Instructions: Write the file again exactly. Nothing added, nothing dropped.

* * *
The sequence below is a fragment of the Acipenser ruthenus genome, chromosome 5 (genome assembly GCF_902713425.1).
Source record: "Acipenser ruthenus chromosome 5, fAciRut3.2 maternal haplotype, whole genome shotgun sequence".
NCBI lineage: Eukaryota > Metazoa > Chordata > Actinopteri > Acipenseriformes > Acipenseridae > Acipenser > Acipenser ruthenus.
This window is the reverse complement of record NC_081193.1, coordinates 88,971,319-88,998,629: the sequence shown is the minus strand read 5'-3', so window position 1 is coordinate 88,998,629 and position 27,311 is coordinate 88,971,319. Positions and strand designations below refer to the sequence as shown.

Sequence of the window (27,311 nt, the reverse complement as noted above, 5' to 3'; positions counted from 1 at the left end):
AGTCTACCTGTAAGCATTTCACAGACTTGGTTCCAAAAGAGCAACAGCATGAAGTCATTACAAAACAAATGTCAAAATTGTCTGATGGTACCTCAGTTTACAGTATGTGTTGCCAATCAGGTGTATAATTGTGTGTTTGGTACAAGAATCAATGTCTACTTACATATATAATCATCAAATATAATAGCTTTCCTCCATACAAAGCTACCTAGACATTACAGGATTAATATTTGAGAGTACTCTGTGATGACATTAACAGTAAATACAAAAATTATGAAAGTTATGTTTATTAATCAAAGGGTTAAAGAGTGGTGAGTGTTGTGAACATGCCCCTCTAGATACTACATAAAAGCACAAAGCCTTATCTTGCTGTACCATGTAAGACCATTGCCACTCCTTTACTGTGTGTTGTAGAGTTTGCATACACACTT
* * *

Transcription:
The sequence below is a fragment of the Acipenser ruthenus genome, chromosome 5 (genome assembly GCF_902713425.1).
Source record: "Acipenser ruthenus chromosome 5, fAciRut3.2 maternal haplotype, whole genome shotgun sequence".
NCBI lineage: Eukaryota > Metazoa > Chordata > Actinopteri > Acipenseriformes > Acipenseridae > Acipenser > Acipenser ruthenus.
This window is the reverse complement of record NC_081193.1, coordinates 88,971,319-88,998,629: the sequence shown is the minus strand read 5'-3', so window position 1 is coordinate 88,998,629 and position 27,311 is coordinate 88,971,319. Positions and strand designations below refer to the sequence as shown.

Sequence of the window (27,311 nt, the reverse complement as noted above, 5' to 3'; positions counted from 1 at the left end):
AGTCTACCTGTAAGCATTTCACAGACTTGGTTCCAAAAGAGCAACAGCATGAAGTCATTACAAAACAAATGTCAAAATTGTCTGATGGTACCTCAGTTTACAGTATGTGTTGCCAATCAGGTGTATAATTGTGTGTTTGGTACAAGAATCAATGTCTACTTACATATATAATCATCAAATATAATAGCTTTCCTCCATACAAAGCTACCTAGACATTACAGGATTAATATTTGAGAGTACTCTGTGATGACATTAACAGTAAATACAAAAATTATGAAAGTTATGTTTATTAATCAAAGGGTTAAAGAGTGGTGAGTGTTGTGAACATGCCCCTCTAGATACTACATAAAAGCACAAAGCCTTATCTTGCTGTACCATGTAAGACCATTGCCACTCCTTTACTGTGTGTTGTAGAGTTTGCATACACACTT